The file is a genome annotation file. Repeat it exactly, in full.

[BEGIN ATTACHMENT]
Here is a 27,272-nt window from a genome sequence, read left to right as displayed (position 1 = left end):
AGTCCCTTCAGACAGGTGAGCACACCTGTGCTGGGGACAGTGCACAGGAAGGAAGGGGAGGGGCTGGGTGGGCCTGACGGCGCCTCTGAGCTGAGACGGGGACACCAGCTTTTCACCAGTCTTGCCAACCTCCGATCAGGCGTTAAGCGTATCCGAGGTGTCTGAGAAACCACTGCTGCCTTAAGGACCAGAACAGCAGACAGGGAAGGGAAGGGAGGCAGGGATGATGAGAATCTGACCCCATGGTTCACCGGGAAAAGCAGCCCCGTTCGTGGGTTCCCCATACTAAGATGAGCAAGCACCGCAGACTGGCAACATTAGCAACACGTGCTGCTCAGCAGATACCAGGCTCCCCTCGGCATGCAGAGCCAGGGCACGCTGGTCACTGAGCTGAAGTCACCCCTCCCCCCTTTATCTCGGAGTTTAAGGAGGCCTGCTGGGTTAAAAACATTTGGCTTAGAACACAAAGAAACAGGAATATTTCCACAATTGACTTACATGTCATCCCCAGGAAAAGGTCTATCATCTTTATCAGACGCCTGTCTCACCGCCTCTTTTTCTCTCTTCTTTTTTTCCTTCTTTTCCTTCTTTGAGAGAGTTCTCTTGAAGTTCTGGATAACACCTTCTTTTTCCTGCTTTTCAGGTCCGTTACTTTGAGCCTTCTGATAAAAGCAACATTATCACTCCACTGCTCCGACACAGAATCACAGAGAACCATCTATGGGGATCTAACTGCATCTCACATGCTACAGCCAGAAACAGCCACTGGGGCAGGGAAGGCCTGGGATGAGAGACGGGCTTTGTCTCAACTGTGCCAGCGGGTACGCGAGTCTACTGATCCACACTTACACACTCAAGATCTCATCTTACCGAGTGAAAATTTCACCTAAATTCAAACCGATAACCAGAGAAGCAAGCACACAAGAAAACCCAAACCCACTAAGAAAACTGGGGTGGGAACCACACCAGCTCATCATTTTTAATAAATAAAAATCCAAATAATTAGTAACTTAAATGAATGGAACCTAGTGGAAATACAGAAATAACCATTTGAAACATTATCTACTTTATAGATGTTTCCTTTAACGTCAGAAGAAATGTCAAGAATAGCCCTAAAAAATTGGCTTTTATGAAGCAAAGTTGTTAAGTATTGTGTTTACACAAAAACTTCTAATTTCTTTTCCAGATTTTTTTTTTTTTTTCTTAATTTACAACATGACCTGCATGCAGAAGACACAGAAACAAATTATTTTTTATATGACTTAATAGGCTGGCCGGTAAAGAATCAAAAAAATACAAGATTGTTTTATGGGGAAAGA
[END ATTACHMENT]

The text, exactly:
Here is a 27,272-nt window from a genome sequence, read left to right as displayed (position 1 = left end):
AGTCCCTTCAGACAGGTGAGCACACCTGTGCTGGGGACAGTGCACAGGAAGGAAGGGGAGGGGCTGGGTGGGCCTGACGGCGCCTCTGAGCTGAGACGGGGACACCAGCTTTTCACCAGTCTTGCCAACCTCCGATCAGGCGTTAAGCGTATCCGAGGTGTCTGAGAAACCACTGCTGCCTTAAGGACCAGAACAGCAGACAGGGAAGGGAAGGGAGGCAGGGATGATGAGAATCTGACCCCATGGTTCACCGGGAAAAGCAGCCCCGTTCGTGGGTTCCCCATACTAAGATGAGCAAGCACCGCAGACTGGCAACATTAGCAACACGTGCTGCTCAGCAGATACCAGGCTCCCCTCGGCATGCAGAGCCAGGGCACGCTGGTCACTGAGCTGAAGTCACCCCTCCCCCCTTTATCTCGGAGTTTAAGGAGGCCTGCTGGGTTAAAAACATTTGGCTTAGAACACAAAGAAACAGGAATATTTCCACAATTGACTTACATGTCATCCCCAGGAAAAGGTCTATCATCTTTATCAGACGCCTGTCTCACCGCCTCTTTTTCTCTCTTCTTTTTTTCCTTCTTTTCCTTCTTTGAGAGAGTTCTCTTGAAGTTCTGGATAACACCTTCTTTTTCCTGCTTTTCAGGTCCGTTACTTTGAGCCTTCTGATAAAAGCAACATTATCACTCCACTGCTCCGACACAGAATCACAGAGAACCATCTATGGGGATCTAACTGCATCTCACATGCTACAGCCAGAAACAGCCACTGGGGCAGGGAAGGCCTGGGATGAGAGACGGGCTTTGTCTCAACTGTGCCAGCGGGTACGCGAGTCTACTGATCCACACTTACACACTCAAGATCTCATCTTACCGAGTGAAAATTTCACCTAAATTCAAACCGATAACCAGAGAAGCAAGCACACAAGAAAACCCAAACCCACTAAGAAAACTGGGGTGGGAACCACACCAGCTCATCATTTTTAATAAATAAAAATCCAAATAATTAGTAACTTAAATGAATGGAACCTAGTGGAAATACAGAAATAACCATTTGAAACATTATCTACTTTATAGATGTTTCCTTTAACGTCAGAAGAAATGTCAAGAATAGCCCTAAAAAATTGGCTTTTATGAAGCAAAGTTGTTAAGTATTGTGTTTACACAAAAACTTCTAATTTCTTTTCCAGATTTTTTTTTTTTTTTCTTAATTTACAACATGACCTGCATGCAGAAGACACAGAAACAAATTATTTTTTATATGACTTAATAGGCTGGCCGGTAAAGAATCAAAAAAATACAAGATTGTTTTATGGGGAAAGA